Nobody thinks very deeply about the way hospital lighting is used, yet it may have a subtle importance. Garish, incredibly bright lights bring out the worst in peoples features, so it’s no surprise that filmmakers and television executives produce their shows in ways that are not identical to a real hospital scenario. While cloud light panels could improve the look of your average hospital, it’s unlikely they’ll ever be as nicely lit as what you see in a Hollywood setting.
The reasons hospitals light their rooms in such a way are obvious enough. In a situation where details can make the difference between living and dying, and doctors and nurses need to see every aspect of the peoples bodies they are operating on or examining, having the most amount of light possible is of paramount importance.
But these hospitals aren’t really concerned with how their patients and staff will look. It’s quite the opposite in the land of film and television of course, and this is why the lighting in the fake hospitals of these shows is so different.
Lighting isn’t just a matter of turning on the lights when it comes to movie making. In a Hollywood film, a large amount of people are employed, all with the job of lighting the actors, actresses, settings and props in the manner the creator wants. Henry Fonda was once shooting a scene when he asked the director for his “doo-hickey”, this “doo-hickey” was in fact a tiny light that aimed into Fonda’s face, giving his eyes a wet, wistful look that was his calling card. Lighting tricks like this are the reason Hollywood stars are able to look so iconic and attractive. It’s not common that we stop to consider these differences, due to the fact that this style of portraying life is everywhere. Only when we directly compare the films of Hollywood with documentaries about real hospitals could we start to notice the major differences.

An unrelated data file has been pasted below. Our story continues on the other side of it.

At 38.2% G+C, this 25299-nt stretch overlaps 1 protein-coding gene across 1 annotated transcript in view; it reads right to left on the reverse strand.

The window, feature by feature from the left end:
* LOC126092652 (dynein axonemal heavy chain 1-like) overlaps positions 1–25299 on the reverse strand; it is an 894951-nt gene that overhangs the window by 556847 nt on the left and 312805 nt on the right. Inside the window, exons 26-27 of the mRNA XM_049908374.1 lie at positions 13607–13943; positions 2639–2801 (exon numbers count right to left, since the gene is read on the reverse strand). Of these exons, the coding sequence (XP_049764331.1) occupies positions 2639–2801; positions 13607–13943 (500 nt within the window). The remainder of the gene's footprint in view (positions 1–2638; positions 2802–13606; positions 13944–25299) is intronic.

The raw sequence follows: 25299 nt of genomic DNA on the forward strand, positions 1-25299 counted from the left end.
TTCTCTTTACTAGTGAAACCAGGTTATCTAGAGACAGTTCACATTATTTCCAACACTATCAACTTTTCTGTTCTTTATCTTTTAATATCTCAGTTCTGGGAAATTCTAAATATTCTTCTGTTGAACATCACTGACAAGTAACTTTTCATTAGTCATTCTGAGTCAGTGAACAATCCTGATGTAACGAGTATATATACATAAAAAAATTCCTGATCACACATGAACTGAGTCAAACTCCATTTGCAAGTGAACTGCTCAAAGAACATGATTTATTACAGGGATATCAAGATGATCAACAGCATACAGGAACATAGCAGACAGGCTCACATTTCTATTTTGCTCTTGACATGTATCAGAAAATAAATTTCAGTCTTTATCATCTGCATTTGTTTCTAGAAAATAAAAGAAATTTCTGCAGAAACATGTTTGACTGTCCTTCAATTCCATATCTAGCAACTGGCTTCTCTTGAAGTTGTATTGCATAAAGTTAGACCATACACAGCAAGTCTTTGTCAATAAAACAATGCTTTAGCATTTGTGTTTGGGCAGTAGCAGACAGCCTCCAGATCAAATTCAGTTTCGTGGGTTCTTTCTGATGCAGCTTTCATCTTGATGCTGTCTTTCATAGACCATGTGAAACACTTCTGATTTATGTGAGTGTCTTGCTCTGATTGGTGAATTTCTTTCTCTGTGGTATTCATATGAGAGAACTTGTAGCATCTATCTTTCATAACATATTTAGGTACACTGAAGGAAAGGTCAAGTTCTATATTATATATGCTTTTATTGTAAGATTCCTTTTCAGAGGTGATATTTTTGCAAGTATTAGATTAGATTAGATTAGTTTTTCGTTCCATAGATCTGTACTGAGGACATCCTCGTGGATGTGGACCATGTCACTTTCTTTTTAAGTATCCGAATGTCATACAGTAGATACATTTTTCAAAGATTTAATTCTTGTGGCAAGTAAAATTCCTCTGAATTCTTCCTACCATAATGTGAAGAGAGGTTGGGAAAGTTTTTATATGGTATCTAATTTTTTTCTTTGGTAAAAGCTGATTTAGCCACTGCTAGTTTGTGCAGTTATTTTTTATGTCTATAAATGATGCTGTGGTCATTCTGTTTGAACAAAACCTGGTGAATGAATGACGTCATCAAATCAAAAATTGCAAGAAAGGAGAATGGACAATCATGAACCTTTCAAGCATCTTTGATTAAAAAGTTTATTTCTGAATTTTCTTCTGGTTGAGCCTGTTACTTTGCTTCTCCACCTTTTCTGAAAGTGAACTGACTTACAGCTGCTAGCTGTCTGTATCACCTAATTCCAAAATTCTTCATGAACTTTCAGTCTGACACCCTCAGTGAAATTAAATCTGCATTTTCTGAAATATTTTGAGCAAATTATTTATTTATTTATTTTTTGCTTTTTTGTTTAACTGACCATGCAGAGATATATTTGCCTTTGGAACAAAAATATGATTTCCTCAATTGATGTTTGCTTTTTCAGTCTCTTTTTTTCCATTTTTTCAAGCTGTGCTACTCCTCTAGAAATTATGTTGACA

If you think the sets in House or other hospital fictions are realistic, compare the way they look to your average actual hospital. Even ER, a show that was routinely praised for its gritty realism, was clearly lit in such a way that no self-respecting real doctor would allow themselves to work in such a place. But the creators of television drama require this kind of lighting for the reason real hospitals couldn’t allow it: the increase in the amount of shadow. While shadow in an actual situation could mean causing injury or losing the patient, on a film set it means more handsome leading men, and sultrier leading ladies.
It’s really no surprise that Hollywood tends to cheat to make their actors look better than they do in reality. But when you start to think about the way real situations are shown onscreen, it leads one to a deeper question: If Hollywood is willing to make alterations to the lights and look of characters from real life, what changes are they creating to the way the people behave, and manner in which they interact? In short: Don’t ever look to Hollywood film for an insight into real life.